Market Watch: It’s all in the Financing – Renewable Energy Potential in the GCC and Iran
In the heat of the Gulf summer, Dubai closed a deal to build solar power plants that will produce renewable energy at the world’s lowest production cost, 5.98 U.S. cents per kilowatt-hour. Dubai Electricity and Water Authority, or DEWA, the emirate’s utility provider, created a very competitive tender at a propitious moment in energy pricing. Solar power generation technology has finally become cost effective relative to gas and coal-fired electricity generation, and Saudi-based developer ACWA power was poised and ready to compete with international bidders. There is some irony in a Saudi company (privately owned by conglomerates and the Saudi public investment fund and pension agency) beating out competitors in a neighboring country, while Saudi Arabia has struggled to meet its own renewable energy targets.
Renewable Energy Targets by Arab Gulf States
Much of the debate in the shift to renewable energy in the Gulf has concentrated on the post-oil economy, making diversification in energy sources parallel to a process of diversification of state export revenue. Moving to renewable energy is logical, whether in the Arabian desert or United States. It’s safer, it’s sustainable, and it does less damage to the planet. The political challenges are also clear. Expensive electricity is not an attractive option for Gulf governments.
While both economic and environmental concerns are driving reform processes across the Gulf Cooperation Council states, the real innovation is in how Gulf states harness their business acumen to attract investment and design deals that work for local financial markets, governments, and developers. This is the trilogy of a Gulf model of infrastructure finance. In the case of ACWA, the company used debt financing to make its bid possible by going to regional banks (Abu Dhabi-based First Gulf Bank and Saudi-based National Commercial Bank and Samba Financial Group) to package a nearly $350 million loan to be repaid over 27 years.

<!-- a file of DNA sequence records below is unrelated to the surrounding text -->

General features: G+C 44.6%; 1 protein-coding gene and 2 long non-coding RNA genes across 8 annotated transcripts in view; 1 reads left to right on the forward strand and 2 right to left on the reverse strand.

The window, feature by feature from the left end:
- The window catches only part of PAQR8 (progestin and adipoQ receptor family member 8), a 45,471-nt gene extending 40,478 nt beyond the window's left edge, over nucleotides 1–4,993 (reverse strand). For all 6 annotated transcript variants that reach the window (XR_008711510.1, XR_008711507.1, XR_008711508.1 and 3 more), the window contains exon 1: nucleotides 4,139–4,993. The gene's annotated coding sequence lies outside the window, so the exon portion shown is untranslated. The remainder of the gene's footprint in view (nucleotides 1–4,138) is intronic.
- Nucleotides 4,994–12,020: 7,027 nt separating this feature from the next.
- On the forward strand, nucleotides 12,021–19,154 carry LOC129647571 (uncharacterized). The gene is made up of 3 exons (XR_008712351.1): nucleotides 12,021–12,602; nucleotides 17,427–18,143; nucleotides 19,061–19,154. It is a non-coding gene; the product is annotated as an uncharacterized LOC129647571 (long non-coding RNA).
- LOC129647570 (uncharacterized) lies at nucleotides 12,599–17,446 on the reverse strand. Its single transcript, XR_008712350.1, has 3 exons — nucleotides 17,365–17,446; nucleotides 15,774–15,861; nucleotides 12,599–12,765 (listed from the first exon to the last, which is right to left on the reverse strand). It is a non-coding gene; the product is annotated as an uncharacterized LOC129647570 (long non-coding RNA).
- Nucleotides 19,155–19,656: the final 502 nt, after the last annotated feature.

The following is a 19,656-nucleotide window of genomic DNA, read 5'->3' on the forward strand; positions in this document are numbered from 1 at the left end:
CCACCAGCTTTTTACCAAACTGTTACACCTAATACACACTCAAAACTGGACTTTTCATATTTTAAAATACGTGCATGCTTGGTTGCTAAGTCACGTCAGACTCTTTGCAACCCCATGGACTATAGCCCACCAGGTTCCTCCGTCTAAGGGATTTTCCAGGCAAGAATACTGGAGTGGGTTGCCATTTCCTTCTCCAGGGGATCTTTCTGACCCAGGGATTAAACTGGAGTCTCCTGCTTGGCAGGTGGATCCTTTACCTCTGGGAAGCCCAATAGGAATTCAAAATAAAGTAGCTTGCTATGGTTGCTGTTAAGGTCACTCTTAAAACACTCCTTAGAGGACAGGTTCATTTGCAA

This is where the financing matters. The renewable energy sector represents a source of fixed income to regional debt markets. Debt instruments are not well developed in the region and local investors and banks are eager to find ways to secure returns, especially in a moment of lower government deposits and projected spending. Some government utilities and developers make good partners when both can demonstrate that they can dominate their local market, are credit worthy, and are long-term partners. Dubai has demonstrated that this model works, especially with good timing in the adoption of proven solar technologies. (The Abu Dhabi solar project in Shams 1 and 2, led by Masdar, was an early adapter and likely over paid for a similar scale venture.)
Iran is looking for major infrastructure development and is following the Dubai model closely, especially in renewables with a policy commitment to generate 5,000 megawatts of renewable energy this year. German investors are flocking to Iran to build wind, solar, and thermal power plants in Khuzestan province worth at least $390 million. The German investment consortium Green Energy Group is also part of a plan to build a technology and educational center in Iran, modeled after the Masdar Institute in Abu Dhabi. The ability to transfer the collaborative Arab Gulf state finance model, mixing state-owned entities with regional banks and regional developers, will be an interesting trend to watch, especially if it can cross the Gulf.